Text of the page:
The Dinosaurs of Waterhouse Hawkins by Barbara Kerley with Drawings by Brian Selznick. Ages 4 – 8. Scholastic Press. October 2001. 48 pages. ISBN-13: 978-0439114943. Nonfiction. $17.99 (But many used copies for $0.01 on Amazon.)
At a Glance:
In the mid-1800’s, not many people knew what dinosaurs looked like. Waterhouse Hawkins worked hard to create life-sized models of dinosaurs so that more people could learn about what dinosaurs looked like.
A very detailed and well-told story about his adventures and misadventures in creating dinosaur models in England and the United States. It is packed full of great information.
It’s a long book, but it held my young son’s interest. The illustrations are spectacular (2002 Caldecott Honor Book).
This book goes well with Encyclopedia Prehistorica Dinosaurs: The Definitive Pop-Up.
It was a lot of fun pulling our pop-up book off the shelf and showing my son the pop-up version of the scientists eating dinner in the iguanodon.
This is the story of Mr. Waterhouse Hawkins who was an artist and lecturer about dinosaurs during the mid-to-late 1800’s. He had fascinating experiences being one of the first people to creating life-size models of dinosaurs.
He helped to build dinosaurs for the Crystal Palace, created an iguanodon for scientists to dine inside, lectured in New York City, attempted to create models for a museum that was planned in Central Park (but was thwarted by a corrupt politician), created dinosaur skeletons for Princeton University and the Smithsonian, and finally headed back home to England.
Our Experience Reading this Book:
My son likes dinosaurs, but he’s not overwhelmingly in love with them. So far, what flops his mop is construction equipment and vehicles.
That being said, it was wonderful reading this book to him. It is a fascinating book and I was surprised by what I learned.
My son found the book interesting and sat through it without a problem. He had a couple of questions and then he asked for a different book. I think he’ll really enjoy it when he’s just a bit older.
What really surprised me, was that a few nights later at dinner he started asking me questions about Mr. Hawkins. It took me a moment, because I wasn’t expecting him to talk about this book. We had only read it once.
After the back and forth of me trying to figure out who in the world he was talking about, he finally shouted, “The dinosaurs!!! Mama, you remember!” At which point, I said in disbelief: “You mean Waterhouse Hawkins?” At which point I filled my husband in on the drama that had just unfolded and we got down to business talking about this book.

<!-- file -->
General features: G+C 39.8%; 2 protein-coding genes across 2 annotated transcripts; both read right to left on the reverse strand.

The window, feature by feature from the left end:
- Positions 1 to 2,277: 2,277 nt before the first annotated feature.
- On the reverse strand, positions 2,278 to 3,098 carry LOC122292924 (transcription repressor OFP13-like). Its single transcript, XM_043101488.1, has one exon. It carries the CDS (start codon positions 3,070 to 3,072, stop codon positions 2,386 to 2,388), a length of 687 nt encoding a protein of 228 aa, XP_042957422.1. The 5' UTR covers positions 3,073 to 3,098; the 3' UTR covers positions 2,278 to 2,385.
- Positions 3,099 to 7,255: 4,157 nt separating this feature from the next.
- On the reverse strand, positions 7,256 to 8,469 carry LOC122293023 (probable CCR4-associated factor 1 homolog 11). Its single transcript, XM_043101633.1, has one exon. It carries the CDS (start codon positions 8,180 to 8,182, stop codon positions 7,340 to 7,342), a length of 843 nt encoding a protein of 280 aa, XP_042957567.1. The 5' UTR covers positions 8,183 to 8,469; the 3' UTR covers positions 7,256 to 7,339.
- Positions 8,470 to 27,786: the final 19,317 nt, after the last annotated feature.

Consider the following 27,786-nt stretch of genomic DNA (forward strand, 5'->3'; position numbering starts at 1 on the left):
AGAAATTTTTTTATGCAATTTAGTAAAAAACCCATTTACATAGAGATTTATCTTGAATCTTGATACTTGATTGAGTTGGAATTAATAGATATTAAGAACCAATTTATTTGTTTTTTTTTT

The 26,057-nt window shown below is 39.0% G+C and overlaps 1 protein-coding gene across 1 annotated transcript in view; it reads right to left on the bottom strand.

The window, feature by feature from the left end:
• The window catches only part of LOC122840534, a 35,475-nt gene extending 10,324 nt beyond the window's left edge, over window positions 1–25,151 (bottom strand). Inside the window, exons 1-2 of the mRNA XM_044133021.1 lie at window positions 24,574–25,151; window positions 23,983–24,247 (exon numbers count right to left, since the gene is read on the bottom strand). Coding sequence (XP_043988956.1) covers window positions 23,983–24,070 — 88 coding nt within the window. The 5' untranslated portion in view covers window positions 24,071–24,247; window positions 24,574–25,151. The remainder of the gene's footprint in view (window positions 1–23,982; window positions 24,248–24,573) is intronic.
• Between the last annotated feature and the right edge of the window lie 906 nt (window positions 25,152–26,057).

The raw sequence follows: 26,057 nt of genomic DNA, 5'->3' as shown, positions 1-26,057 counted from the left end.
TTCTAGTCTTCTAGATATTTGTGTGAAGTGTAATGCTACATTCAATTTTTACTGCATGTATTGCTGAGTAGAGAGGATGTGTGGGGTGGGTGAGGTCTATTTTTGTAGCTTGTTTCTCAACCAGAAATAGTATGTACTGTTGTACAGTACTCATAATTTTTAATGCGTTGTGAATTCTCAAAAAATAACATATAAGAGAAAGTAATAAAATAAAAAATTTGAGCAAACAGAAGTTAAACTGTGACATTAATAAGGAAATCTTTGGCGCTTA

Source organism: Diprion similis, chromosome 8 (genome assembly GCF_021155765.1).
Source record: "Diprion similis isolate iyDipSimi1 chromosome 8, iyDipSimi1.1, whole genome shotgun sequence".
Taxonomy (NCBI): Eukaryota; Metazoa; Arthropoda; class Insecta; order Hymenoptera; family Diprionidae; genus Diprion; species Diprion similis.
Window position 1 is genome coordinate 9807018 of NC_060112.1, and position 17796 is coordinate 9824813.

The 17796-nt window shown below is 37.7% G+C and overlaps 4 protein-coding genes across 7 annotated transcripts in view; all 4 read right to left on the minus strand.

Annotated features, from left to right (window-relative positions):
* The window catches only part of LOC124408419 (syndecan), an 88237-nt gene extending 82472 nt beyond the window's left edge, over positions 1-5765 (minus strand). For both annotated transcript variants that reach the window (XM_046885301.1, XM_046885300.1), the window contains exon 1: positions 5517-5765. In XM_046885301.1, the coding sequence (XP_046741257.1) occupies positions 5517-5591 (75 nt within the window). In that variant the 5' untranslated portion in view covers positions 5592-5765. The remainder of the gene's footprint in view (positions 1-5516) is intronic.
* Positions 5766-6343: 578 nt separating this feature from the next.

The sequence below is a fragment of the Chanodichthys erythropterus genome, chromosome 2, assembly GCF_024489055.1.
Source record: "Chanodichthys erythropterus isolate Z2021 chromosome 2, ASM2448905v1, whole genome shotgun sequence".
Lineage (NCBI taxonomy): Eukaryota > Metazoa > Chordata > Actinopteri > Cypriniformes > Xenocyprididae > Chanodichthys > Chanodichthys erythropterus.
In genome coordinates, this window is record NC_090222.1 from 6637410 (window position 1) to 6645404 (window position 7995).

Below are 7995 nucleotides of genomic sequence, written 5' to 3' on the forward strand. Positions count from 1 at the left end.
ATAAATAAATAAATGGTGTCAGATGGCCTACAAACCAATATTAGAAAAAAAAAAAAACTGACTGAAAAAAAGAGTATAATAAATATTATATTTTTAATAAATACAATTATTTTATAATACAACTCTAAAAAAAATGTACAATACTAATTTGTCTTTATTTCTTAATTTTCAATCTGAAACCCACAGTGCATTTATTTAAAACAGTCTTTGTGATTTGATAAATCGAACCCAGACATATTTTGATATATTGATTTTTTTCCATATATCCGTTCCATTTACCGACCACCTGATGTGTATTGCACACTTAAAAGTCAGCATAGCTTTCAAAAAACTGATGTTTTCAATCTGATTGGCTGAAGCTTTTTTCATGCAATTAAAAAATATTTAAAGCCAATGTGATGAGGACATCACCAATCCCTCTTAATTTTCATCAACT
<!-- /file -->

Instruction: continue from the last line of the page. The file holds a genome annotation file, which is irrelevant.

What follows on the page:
After dinner we read the book again as a family. It was fun.
The Dinosaurs of Waterhouse Hawkins is a very well-told story that can hold the interest of young children and adults alike. Dinosaur lovers or dinosaur likers can both enjoy this book and come away with a new perspective.
- Barbara Kerley: http://www.barbarakerley.com/Site/Welcome.html
- Brian Selznick: http://www.theinventionofhugocabret.com/about_brian_bio.htm
Some of My Favorite Reviews of this Book:
- http://gtkidsbooks.wikispaces.com/The+Dinosaurs+of+Waterhouse+Hawkins (Lots of excellent resources as well)
Where Obtained: Library.
FTC Disclosures: Some of the links in the post above are “affiliate links.” If you click on the link and purchase the book, I will receive an affiliate commission. I am disclosing this in accordance with the Federal Trade Commission’s 16 CFR, Part 255: “Guides Concerning the Use of Endorsements and Testimonials in Advertising.”
I’m linking up this post over at:
Nonfiction Picture Book Wednesday.
Nonfiction Picture Book Wednesday is hosted over at Kidlitfrenzy.com.
Please go visit and hook up a nonfiction picture book review of your own and see other nonfiction picture book recommendations! This is a great resource and Kidlitfrenzy is an amazing blog!
I’m also participating in the Nonfiction Picture Book Challenge 2013. I’ve set my goal for 25 books. This is book 5 of 25 since signing up for the challenge.